So let’s see what some drone footage would look like. It looks pretty good but because this is a VLOG, I wanna shot footage of me using the drone as well because I’m trying to tell a story of my day. I’m trying to tell a story of this photo shoot. So if it’s only shots of the footage, if it’s only shots from a drone, I’m not really giving you the full picture. So, let’s take a look at the drone shots with me operating the drone.

Nobody’s listening. Now we’ve got the B-roll of us shooting, we’ve got the B-roll of our environment, we’ve got the B-roll of the drone, we got the B-roll of me using the drone. So, how else can we make some cool footage? Well sometimes, you just gotta do cool sh– that looks awesome on camera. So for us, we used some smoke grenades. These things are awesome.

You’ve probably seen them before. I’ve used them in many photographs on my Instagram. I’m sure you’ve seen other Instagramers using them. They are all the rage. If you’re gonna use them, don’t do it inside or in an area that’s gonna get you into trouble. Be smart about it but I’ll drop a couple links below on where you can pick them up for yourself. So, what do they do and why do I use them?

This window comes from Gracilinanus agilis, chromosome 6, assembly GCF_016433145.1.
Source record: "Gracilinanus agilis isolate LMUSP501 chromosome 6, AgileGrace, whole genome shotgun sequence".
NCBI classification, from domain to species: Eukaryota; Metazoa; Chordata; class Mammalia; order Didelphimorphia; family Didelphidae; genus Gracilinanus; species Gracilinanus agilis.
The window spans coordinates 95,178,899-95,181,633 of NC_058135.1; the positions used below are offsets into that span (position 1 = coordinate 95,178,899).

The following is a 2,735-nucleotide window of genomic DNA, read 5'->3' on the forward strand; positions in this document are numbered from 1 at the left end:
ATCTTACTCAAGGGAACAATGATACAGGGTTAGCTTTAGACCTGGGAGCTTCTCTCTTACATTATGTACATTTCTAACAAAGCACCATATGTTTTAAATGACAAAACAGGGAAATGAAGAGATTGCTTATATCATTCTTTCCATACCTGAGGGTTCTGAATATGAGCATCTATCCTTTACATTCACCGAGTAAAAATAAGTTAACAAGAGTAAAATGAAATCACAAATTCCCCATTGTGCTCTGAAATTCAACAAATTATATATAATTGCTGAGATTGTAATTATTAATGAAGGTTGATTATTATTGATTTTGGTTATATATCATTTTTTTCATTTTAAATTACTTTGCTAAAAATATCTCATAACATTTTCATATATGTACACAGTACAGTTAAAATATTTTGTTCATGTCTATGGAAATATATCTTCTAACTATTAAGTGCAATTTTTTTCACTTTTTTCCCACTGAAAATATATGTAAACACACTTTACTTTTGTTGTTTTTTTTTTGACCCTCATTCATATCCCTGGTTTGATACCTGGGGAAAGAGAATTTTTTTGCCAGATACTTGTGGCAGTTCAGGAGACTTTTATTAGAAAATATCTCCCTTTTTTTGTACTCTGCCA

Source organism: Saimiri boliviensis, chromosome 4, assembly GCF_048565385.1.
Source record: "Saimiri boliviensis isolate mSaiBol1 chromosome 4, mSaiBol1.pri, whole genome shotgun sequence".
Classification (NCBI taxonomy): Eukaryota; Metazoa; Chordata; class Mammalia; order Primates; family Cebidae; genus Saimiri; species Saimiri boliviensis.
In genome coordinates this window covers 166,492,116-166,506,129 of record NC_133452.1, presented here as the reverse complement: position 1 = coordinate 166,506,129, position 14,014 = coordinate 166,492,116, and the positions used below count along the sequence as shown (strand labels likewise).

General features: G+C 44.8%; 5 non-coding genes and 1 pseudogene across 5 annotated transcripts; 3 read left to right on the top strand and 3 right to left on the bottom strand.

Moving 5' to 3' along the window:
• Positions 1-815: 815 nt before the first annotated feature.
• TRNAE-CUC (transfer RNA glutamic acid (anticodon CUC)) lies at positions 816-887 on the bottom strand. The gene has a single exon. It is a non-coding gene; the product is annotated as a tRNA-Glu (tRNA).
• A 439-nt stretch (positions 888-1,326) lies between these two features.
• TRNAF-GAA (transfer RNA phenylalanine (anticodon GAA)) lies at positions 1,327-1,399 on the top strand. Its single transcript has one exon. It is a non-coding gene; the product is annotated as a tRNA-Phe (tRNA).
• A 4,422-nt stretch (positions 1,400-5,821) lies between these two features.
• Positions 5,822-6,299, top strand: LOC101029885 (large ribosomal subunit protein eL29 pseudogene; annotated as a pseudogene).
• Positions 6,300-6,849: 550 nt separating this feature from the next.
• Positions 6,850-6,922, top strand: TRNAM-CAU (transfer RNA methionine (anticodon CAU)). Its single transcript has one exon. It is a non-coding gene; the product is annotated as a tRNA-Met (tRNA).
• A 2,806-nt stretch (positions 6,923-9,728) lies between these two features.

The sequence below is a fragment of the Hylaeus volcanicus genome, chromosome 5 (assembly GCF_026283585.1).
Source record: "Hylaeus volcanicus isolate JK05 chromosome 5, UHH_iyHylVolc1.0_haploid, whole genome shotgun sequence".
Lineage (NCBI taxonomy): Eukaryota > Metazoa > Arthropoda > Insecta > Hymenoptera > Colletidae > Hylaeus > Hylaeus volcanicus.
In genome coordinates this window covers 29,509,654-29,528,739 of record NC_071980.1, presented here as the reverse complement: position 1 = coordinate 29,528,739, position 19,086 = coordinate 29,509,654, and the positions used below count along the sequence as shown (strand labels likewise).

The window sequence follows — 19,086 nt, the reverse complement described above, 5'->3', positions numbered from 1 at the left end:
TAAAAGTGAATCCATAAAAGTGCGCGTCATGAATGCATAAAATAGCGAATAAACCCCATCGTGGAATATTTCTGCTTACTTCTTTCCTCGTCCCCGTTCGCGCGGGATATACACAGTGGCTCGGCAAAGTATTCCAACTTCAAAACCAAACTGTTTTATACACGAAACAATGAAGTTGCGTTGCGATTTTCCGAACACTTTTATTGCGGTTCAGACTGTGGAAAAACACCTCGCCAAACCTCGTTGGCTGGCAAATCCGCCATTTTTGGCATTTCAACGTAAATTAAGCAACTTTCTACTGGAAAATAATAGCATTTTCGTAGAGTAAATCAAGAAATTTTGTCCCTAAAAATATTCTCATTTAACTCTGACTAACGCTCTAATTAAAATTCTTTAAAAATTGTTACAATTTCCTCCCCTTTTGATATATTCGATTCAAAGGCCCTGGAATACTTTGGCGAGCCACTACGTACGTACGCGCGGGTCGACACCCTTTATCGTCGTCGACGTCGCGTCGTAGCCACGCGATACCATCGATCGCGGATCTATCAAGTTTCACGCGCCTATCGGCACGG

They do, they just billow smoke, they just billow colored smoke and what’s the purpose of them? They look dope, that is it. If you’re not into that kinda thing, skip forward. No hard feelings. I’m into that. Pop a flare billows a bunch of colored smoke, looks badass, yes please, I’ll take five. So let’s see some footage of this smoke and what that looks like. So there’s not really much context there.